Whole society

Net zero is not just the responsibility of central Government, though. Some 50% of all net zero decisions will need to be made outside of Government, which will require a ‘whole society’ approach to policy making. Local and regional authorities, in particular, need greater powers and responsibilities in order to deliver the greatest impact as quickly as possible.

Of course, 2050 is the overall UK target. Scotland has chosen 2045, Wales and Northern Ireland have 2055. But then, Manchester wants 2038 while Bristol, Oxford, Cambridge and other cities are powering further ahead. Now, internationally, most countries are off track on their NDCs, but of 40 of the world’s big cities, the majority are on track to deliver their net zero commitments by 2050. So we should empower those who are able to go further and faster, while at the same time working closely with those who need additional support and investment. There are hard-to-abate areas, countrysides with agricultural impacts, industrial areas with historic carbon-intensive industries.

So the review proposed a 10-year mission approach for a number of sectors. I am particularly keen to focus on solar, because I believe a 70 gigawatt target for 2035 is achievable. Net zero is not about continuing down the same path as before. We must work out how to utilise demand better, treating energy as a service rather than a commodity.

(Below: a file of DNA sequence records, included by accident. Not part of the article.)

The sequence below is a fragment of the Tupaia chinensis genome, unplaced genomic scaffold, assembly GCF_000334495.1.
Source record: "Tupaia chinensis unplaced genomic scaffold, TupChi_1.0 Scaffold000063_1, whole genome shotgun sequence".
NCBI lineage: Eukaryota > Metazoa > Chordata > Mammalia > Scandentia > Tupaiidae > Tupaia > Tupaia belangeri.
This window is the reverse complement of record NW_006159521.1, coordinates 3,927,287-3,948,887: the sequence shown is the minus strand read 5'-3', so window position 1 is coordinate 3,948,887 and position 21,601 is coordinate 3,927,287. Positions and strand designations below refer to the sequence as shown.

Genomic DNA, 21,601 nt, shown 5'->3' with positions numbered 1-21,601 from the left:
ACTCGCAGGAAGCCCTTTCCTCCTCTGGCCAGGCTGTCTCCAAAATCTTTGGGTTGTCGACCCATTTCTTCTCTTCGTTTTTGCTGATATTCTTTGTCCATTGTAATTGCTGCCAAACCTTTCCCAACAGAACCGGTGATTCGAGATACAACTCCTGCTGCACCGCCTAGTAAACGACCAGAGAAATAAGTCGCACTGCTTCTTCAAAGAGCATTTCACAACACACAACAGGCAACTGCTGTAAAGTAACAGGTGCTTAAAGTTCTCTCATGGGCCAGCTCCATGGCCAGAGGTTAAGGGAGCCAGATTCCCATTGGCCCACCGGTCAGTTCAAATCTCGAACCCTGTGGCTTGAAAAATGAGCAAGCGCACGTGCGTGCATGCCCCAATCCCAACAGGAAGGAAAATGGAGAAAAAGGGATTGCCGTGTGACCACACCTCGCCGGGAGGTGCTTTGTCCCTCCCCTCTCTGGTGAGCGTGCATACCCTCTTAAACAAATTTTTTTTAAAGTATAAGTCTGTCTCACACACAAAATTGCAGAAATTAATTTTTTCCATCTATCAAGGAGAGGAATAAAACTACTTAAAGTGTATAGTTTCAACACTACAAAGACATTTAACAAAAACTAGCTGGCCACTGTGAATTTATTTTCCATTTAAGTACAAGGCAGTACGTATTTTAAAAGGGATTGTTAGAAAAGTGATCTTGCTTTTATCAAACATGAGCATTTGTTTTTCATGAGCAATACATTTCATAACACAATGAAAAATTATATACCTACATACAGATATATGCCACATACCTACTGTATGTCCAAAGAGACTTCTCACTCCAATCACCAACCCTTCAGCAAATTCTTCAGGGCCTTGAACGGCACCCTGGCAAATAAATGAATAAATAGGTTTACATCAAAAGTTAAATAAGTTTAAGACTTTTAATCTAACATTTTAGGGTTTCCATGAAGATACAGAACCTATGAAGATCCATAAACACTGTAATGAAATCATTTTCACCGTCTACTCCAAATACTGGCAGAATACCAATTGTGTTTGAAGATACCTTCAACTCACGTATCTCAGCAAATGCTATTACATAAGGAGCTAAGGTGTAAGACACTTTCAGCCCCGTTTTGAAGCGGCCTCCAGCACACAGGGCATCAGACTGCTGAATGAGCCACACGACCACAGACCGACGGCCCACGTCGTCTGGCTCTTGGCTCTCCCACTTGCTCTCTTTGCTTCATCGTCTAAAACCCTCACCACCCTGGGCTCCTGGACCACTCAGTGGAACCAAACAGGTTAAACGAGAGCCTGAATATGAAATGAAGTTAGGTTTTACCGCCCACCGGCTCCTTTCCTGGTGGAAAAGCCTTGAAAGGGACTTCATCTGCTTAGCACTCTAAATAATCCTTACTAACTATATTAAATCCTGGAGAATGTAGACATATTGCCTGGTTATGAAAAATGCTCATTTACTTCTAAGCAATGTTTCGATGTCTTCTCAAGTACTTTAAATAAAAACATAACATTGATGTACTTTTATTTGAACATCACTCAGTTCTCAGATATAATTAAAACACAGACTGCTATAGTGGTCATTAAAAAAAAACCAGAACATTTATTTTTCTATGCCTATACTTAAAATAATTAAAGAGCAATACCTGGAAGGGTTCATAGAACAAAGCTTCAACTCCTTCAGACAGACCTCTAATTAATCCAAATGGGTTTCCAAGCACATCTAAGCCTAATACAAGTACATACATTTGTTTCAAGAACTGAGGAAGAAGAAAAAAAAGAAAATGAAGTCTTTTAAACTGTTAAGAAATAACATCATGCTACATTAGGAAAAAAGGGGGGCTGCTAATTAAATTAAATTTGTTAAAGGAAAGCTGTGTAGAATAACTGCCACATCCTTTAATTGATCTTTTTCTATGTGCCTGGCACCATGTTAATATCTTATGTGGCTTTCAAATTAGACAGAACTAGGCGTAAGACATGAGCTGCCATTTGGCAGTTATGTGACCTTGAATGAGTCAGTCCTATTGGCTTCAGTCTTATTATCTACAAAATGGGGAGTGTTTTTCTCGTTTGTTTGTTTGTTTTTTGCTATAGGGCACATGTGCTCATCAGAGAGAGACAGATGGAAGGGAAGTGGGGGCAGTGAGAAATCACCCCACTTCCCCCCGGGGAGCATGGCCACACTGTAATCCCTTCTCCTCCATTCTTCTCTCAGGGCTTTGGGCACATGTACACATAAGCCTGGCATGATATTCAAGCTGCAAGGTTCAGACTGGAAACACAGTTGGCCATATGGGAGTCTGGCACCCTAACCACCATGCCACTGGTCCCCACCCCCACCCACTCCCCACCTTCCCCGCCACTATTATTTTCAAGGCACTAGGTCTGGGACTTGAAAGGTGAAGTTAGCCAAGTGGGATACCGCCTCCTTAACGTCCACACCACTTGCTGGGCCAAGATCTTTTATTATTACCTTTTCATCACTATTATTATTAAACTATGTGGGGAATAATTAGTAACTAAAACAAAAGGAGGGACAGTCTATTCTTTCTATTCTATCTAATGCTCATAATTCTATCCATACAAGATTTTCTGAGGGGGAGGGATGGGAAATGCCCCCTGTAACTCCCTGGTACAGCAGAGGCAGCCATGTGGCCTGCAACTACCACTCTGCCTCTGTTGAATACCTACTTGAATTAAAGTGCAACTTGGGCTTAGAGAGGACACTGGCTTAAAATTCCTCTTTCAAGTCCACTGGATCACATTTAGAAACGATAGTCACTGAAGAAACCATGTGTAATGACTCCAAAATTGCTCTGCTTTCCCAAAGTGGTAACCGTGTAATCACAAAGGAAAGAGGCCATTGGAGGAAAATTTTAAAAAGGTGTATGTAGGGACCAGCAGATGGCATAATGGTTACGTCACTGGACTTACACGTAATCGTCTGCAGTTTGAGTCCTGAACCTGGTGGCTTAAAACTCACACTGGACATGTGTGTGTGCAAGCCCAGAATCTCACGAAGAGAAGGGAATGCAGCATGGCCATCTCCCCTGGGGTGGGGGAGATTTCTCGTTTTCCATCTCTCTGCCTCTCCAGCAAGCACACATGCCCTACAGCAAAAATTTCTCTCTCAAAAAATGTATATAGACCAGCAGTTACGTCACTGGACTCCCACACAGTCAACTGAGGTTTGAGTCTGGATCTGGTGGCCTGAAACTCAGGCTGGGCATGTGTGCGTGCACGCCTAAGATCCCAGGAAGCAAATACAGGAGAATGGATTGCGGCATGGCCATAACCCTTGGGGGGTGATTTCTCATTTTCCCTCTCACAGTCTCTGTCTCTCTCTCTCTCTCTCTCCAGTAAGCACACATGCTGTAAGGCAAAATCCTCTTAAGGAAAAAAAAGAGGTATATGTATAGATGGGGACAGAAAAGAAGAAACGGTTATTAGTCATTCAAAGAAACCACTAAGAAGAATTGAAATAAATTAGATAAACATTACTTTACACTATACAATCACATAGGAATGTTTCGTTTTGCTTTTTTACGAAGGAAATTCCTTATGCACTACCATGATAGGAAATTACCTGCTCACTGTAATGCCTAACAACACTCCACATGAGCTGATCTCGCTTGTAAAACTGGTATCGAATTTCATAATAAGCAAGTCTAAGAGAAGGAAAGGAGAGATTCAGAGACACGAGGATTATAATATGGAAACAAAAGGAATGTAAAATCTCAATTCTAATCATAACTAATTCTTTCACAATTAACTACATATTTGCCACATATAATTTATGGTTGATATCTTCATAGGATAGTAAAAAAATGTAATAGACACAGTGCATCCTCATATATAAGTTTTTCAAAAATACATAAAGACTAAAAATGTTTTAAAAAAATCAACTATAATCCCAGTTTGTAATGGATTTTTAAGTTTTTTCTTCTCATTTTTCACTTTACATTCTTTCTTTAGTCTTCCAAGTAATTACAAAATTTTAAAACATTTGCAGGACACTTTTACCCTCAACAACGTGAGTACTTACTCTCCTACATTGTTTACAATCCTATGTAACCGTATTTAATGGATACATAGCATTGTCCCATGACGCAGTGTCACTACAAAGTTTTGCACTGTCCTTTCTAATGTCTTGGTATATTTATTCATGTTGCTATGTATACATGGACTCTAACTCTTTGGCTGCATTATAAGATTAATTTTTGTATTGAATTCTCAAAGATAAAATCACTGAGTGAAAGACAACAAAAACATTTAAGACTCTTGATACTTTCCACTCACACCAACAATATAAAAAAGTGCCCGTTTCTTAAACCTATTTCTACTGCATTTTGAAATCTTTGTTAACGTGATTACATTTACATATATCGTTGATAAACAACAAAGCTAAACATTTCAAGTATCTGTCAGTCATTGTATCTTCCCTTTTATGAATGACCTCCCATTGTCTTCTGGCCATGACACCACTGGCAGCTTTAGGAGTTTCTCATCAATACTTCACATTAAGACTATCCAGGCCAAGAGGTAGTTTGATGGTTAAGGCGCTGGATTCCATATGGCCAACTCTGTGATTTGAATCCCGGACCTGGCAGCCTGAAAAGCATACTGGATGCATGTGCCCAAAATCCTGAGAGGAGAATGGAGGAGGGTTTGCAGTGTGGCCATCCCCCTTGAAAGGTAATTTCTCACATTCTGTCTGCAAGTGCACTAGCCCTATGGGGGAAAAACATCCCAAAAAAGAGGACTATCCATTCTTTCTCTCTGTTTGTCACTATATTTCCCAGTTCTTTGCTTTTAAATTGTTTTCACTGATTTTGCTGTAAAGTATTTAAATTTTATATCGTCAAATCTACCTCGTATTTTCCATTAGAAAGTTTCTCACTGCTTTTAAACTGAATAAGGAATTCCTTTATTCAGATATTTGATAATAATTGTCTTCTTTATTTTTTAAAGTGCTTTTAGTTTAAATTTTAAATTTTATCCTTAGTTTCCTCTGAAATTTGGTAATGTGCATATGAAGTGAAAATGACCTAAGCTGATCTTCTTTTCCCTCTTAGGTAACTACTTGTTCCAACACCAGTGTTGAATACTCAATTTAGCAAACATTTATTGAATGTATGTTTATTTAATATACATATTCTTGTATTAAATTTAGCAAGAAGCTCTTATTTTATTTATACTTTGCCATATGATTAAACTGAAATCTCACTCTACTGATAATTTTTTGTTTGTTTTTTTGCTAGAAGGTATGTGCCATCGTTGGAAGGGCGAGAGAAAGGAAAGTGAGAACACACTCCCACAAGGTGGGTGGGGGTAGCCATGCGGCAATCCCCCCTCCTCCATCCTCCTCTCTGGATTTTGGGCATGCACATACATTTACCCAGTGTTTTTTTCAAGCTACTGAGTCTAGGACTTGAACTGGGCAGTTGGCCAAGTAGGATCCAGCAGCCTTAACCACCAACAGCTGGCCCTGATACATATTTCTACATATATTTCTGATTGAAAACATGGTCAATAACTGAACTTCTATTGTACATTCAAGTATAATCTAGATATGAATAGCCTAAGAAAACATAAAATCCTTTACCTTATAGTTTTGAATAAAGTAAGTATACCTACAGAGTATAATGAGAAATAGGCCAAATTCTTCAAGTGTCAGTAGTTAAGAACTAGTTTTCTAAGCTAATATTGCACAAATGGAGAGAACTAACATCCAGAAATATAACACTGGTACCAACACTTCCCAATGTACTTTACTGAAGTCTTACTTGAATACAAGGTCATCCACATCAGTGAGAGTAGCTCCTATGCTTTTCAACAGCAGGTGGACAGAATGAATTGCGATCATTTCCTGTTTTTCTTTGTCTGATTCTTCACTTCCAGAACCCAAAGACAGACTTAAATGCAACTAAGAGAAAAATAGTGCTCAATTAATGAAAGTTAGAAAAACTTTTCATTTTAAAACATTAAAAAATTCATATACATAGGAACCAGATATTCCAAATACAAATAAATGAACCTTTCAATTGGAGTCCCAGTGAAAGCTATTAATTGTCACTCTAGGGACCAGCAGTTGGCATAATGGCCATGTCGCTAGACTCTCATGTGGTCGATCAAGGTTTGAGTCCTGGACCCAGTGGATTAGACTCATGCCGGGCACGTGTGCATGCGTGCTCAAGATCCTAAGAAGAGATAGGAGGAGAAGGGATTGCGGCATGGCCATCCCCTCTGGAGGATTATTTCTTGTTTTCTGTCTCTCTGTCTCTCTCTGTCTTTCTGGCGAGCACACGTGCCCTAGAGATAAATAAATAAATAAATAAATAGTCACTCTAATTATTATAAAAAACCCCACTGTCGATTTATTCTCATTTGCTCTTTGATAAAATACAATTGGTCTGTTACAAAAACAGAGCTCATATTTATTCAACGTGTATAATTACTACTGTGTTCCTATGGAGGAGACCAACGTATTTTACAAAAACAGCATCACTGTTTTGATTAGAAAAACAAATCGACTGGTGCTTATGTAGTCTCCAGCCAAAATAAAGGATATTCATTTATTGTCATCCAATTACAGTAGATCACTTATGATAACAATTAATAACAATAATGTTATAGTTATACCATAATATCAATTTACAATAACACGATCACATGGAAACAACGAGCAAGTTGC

Crucially, we must empower individuals to take their own net zero journey. I meet many people who have put solar panels on their roofs, who have bought electric vehicles – and they have never looked back. With the rising cost of energy, net zero has become far more than just an environmental project. It is also now a question of energy security.


There is a delicate political tightrope when it comes to transition, all of our policies are in transition as well. Many of the existing policy frameworks are not fit for purpose when considering the challenges involved in delivering net zero over the next two and a half decades. The planning system, for example, will need to be changed. Take the new coal mine planned for Cumbria which undermines international UK climate leadership. Had there been a climate compliance test in planning system, it would not have got through. Energy Performance Certificates are also not fit for purpose in terms of encouraging carbon reduction.